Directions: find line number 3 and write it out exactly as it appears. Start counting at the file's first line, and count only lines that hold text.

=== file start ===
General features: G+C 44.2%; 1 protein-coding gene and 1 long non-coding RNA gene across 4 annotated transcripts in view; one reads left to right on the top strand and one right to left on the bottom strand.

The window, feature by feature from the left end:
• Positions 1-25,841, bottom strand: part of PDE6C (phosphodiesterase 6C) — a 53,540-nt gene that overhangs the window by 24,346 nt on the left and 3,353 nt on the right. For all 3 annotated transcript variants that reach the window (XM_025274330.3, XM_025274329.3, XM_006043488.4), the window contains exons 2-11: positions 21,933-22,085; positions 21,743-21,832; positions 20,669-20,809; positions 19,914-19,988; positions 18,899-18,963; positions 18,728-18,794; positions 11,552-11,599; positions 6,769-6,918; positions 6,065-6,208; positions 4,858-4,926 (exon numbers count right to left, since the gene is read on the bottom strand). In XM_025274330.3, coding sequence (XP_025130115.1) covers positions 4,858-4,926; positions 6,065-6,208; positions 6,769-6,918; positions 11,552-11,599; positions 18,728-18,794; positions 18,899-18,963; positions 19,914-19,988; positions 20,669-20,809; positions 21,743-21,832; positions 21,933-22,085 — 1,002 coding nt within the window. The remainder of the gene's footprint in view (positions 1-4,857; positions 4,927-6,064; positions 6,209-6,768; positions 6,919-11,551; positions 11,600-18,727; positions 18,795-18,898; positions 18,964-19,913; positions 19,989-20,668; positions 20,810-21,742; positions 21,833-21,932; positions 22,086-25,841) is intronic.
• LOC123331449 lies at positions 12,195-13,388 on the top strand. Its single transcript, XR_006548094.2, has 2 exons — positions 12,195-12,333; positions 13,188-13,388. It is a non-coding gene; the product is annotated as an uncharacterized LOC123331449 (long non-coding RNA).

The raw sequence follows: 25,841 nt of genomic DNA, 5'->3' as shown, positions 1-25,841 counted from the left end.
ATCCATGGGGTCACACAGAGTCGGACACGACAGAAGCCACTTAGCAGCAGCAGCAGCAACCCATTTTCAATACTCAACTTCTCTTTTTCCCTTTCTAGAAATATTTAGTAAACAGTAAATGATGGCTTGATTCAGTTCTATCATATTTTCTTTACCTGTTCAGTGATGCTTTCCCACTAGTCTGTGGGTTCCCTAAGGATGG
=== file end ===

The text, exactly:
• Positions 1-25,841, bottom strand: part of PDE6C (phosphodiesterase 6C) — a 53,540-nt gene that overhangs the window by 24,346 nt on the left and 3,353 nt on the right. For all 3 annotated transcript variants that reach the window (XM_025274330.3, XM_025274329.3, XM_006043488.4), the window contains exons 2-11: positions 21,933-22,085; positions 21,743-21,832; positions 20,669-20,809; positions 19,914-19,988; positions 18,899-18,963; positions 18,728-18,794; positions 11,552-11,599; positions 6,769-6,918; positions 6,065-6,208; positions 4,858-4,926 (exon numbers count right to left, since the gene is read on the bottom strand). In XM_025274330.3, coding sequence (XP_025130115.1) covers positions 4,858-4,926; positions 6,065-6,208; positions 6,769-6,918; positions 11,552-11,599; positions 18,728-18,794; positions 18,899-18,963; positions 19,914-19,988; positions 20,669-20,809; positions 21,743-21,832; positions 21,933-22,085 — 1,002 coding nt within the window. The remainder of the gene's footprint in view (positions 1-4,857; positions 4,927-6,064; positions 6,209-6,768; positions 6,919-11,551; positions 11,600-18,727; positions 18,795-18,898; positions 18,964-19,913; positions 19,989-20,668; positions 20,810-21,742; positions 21,833-21,932; positions 22,086-25,841) is intronic.